In all likelihood, there is going to be more coal ash in American rivers. This is not a good thing, though there is no mandate that it need provoke outrage.
The story of why there will be more ash is just boring enough that you can be guaranteed it is a textbook example of how government really works. In 1977, when looking at a country of burning rivers and towns built over waste dumps, the government passed the Surface Mining Control and Reclamation Act, which helped to create the Office of Surface Mining Reclamation and Enforcement, then nested it peacefully under the Department of Interior where it was left to carry out the sleepy task of balancing industry and human health as they pertain to coal mining.
In 1983, the Office passed a rule that involved insuring that each coal operation was planned to provide buffer zone around rivers where they would not dump pollutants. It proved to be inadequate, perhaps due to its bluntness. In 2008, a substitute rule was proposed and shot down in the courts. Another rule was later drafted and passed under the Obama administration requiring anyone seeking to mine coal study and understand how their actions will affect all of the water in the area, including the things that depend upon it. The coal industry felt the rule went too far, which it may or may not have; environmentalists felt the rule did not go far enough, which it may or may not have, and heated debate persisted for years. Meanwhile, the government found just enough people in the middle to do the paperwork to get it together. It became an actual codified rule in June, 2016.
The above is a pretty generic example of Environmental Law in America up until now: a federal statute creates a government bureau that does a thing that helps fewer people get cancer and, unless it affects your financial livelihood, you don't have to give two sweet damns about it. It’s the type of world-saving that no one makes action movies about. It is how the system is supposed to work. It is as boring as flossing and almost as important, and it worked okay- up until about three weeks ago.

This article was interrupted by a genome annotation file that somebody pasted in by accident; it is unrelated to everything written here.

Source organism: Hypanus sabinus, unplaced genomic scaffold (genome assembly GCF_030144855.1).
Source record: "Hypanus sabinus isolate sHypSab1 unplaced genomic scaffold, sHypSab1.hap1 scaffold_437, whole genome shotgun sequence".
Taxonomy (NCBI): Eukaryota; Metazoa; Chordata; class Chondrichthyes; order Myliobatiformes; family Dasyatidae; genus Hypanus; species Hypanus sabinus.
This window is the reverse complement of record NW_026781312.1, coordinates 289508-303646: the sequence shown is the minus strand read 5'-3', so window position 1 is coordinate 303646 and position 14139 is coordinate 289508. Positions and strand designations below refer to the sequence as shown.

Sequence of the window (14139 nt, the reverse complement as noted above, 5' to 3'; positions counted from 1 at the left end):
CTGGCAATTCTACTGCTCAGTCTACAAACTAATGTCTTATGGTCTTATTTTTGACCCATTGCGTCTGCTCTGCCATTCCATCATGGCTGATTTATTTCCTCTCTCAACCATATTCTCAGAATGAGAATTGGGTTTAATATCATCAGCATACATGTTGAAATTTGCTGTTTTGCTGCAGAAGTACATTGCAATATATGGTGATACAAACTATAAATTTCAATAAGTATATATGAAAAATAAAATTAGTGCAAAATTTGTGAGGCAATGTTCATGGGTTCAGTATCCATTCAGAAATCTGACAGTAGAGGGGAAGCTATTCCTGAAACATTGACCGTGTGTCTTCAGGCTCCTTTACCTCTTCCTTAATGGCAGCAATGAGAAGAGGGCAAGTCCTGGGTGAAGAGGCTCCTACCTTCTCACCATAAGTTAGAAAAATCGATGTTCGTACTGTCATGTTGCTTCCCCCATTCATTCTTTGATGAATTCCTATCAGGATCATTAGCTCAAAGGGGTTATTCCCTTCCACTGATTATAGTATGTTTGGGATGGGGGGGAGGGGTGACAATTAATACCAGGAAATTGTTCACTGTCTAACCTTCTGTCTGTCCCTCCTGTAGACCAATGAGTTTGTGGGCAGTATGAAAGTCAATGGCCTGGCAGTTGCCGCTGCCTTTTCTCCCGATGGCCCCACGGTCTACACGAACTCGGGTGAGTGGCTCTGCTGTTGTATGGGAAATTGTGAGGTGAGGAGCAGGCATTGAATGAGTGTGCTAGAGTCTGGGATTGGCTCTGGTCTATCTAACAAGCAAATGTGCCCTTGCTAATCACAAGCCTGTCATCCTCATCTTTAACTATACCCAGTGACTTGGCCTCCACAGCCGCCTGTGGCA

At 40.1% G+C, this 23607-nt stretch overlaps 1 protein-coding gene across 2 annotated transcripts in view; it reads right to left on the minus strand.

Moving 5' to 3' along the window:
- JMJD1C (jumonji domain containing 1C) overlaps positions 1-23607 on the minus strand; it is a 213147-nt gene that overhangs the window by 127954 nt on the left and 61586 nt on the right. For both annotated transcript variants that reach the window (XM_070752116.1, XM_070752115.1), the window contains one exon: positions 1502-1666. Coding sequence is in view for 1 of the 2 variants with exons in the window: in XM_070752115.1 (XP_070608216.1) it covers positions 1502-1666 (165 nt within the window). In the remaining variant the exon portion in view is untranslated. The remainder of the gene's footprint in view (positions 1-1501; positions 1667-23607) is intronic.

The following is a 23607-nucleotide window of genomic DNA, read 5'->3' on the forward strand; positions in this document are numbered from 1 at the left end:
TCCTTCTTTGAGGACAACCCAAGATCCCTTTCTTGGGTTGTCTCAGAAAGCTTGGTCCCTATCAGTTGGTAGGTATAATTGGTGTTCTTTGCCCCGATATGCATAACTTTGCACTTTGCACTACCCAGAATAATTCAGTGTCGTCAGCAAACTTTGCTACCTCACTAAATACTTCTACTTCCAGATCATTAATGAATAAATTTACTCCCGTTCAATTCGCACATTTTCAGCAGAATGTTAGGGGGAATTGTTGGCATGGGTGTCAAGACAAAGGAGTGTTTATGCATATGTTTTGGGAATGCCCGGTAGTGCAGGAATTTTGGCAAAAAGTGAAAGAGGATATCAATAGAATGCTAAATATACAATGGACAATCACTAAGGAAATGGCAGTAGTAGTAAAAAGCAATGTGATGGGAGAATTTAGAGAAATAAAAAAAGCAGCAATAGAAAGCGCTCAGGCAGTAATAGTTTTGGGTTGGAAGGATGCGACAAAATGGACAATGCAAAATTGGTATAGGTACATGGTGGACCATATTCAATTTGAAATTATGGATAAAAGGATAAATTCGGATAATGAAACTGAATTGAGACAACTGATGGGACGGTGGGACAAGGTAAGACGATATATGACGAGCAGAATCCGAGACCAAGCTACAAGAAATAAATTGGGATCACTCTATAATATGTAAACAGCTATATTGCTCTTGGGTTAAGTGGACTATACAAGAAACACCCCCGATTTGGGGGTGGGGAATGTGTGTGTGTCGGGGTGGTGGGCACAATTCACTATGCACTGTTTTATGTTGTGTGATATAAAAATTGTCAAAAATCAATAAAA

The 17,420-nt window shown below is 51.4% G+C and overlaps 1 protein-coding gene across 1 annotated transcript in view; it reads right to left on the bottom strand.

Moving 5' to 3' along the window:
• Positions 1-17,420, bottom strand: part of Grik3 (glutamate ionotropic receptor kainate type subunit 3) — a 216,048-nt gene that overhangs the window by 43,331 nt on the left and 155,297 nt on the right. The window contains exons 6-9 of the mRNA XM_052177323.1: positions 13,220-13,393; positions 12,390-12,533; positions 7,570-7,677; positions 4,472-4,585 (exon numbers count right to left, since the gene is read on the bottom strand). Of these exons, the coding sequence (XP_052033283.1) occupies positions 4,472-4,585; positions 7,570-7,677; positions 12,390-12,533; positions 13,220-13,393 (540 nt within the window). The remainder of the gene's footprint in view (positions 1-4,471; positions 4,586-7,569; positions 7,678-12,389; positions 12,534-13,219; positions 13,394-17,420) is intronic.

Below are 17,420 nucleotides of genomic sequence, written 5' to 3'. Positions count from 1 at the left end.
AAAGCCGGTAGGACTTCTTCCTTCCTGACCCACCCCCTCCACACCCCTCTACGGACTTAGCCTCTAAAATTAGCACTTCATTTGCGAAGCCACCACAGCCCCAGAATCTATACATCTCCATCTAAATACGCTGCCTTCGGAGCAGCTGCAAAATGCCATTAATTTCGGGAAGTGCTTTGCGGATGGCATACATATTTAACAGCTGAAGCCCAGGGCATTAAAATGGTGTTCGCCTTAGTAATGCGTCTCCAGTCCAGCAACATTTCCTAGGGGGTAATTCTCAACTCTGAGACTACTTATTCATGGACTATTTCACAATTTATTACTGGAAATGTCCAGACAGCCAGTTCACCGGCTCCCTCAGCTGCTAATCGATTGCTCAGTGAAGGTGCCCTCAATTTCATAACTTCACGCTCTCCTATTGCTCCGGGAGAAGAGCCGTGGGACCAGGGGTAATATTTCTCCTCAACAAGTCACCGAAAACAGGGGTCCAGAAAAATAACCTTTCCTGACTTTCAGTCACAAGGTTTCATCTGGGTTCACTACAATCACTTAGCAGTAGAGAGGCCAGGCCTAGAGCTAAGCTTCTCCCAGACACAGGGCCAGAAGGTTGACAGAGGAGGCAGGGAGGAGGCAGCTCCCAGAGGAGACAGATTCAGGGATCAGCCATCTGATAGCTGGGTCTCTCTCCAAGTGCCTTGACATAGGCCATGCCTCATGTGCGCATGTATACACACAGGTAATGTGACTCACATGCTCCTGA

Three weeks ago Congress used the Congressional Review Act of 1996 (CRA), which allows them to kill rules passed in a certain time frame, to kill this one in its seventh month. It is dead and its legacy is 33 years of bureaucratic work pissed away by greed, ignorance, and/or some other such human attribute not fit to print.
The outcome of more pollution in rivers is certainly, and empirically, not good. Some would argue it is necessary. There are hints at how good or bad a regulation is going to be, but there are no agreed upon scoreboards.
What is certainly the case, however, is that an alphabet soup of acronyms and sad people filling out permits in cubicles in the background is way, way preferable to being led by a chicken with its head cut off. We are back to following an ineffective rule that could harm people because Congress didn’t like the new one, and there is no indication of whether or not we will see another in the next decade. And that’s the point of why I’m writing this. Withdrawal and delay is a damn lazy strategy and a very foolish way to govern. The CRA allowed Congress to get rid of this one little procedural statute, but it will not help them with dismantling much of the other parts of Obama’s environmental policy. I find no joy in writing that sentence because I don’t think that is going to deter the people who want a world without environmental regulation. All it means is that our government, as it has traditional existed at least, isn’t a very useful means to their end. This all leads one to worry about what kind of job they are going to do in running it. What kind of job are they going to do in protecting us from those unseen things that are so boring no one wants to think about them? Those things exist down the road, which is not where our leaders are looking.